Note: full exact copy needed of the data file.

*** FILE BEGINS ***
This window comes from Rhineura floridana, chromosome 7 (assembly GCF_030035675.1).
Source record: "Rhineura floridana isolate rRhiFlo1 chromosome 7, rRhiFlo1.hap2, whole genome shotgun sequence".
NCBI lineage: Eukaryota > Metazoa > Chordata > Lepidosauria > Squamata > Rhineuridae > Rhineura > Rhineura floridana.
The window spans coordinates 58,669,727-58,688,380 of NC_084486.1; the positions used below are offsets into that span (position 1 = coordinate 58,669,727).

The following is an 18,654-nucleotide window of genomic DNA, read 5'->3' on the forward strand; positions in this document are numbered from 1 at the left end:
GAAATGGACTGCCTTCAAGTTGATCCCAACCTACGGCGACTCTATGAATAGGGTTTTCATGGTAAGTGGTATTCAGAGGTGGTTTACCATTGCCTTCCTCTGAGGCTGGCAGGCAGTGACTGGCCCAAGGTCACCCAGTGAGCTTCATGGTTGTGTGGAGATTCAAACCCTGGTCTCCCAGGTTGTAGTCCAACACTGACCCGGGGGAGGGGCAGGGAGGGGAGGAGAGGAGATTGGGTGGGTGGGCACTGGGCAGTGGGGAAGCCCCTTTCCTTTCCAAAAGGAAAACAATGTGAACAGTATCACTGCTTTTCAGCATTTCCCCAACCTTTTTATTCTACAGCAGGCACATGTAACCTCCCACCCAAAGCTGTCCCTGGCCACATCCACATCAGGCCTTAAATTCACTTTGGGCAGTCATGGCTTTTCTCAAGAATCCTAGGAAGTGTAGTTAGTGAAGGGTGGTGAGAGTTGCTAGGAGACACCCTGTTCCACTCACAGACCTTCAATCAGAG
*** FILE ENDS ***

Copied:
This window comes from Rhineura floridana, chromosome 7 (assembly GCF_030035675.1).
Source record: "Rhineura floridana isolate rRhiFlo1 chromosome 7, rRhiFlo1.hap2, whole genome shotgun sequence".
NCBI lineage: Eukaryota > Metazoa > Chordata > Lepidosauria > Squamata > Rhineuridae > Rhineura > Rhineura floridana.
The window spans coordinates 58,669,727-58,688,380 of NC_084486.1; the positions used below are offsets into that span (position 1 = coordinate 58,669,727).

The following is an 18,654-nucleotide window of genomic DNA, read 5'->3' on the forward strand; positions in this document are numbered from 1 at the left end:
GAAATGGACTGCCTTCAAGTTGATCCCAACCTACGGCGACTCTATGAATAGGGTTTTCATGGTAAGTGGTATTCAGAGGTGGTTTACCATTGCCTTCCTCTGAGGCTGGCAGGCAGTGACTGGCCCAAGGTCACCCAGTGAGCTTCATGGTTGTGTGGAGATTCAAACCCTGGTCTCCCAGGTTGTAGTCCAACACTGACCCGGGGGAGGGGCAGGGAGGGGAGGAGAGGAGATTGGGTGGGTGGGCACTGGGCAGTGGGGAAGCCCCTTTCCTTTCCAAAAGGAAAACAATGTGAACAGTATCACTGCTTTTCAGCATTTCCCCAACCTTTTTATTCTACAGCAGGCACATGTAACCTCCCACCCAAAGCTGTCCCTGGCCACATCCACATCAGGCCTTAAATTCACTTTGGGCAGTCATGGCTTTTCTCAAGAATCCTAGGAAGTGTAGTTAGTGAAGGGTGGTGAGAGTTGCTAGGAGACACCCTGTTCCACTCACAGACCTTCAATCAGAG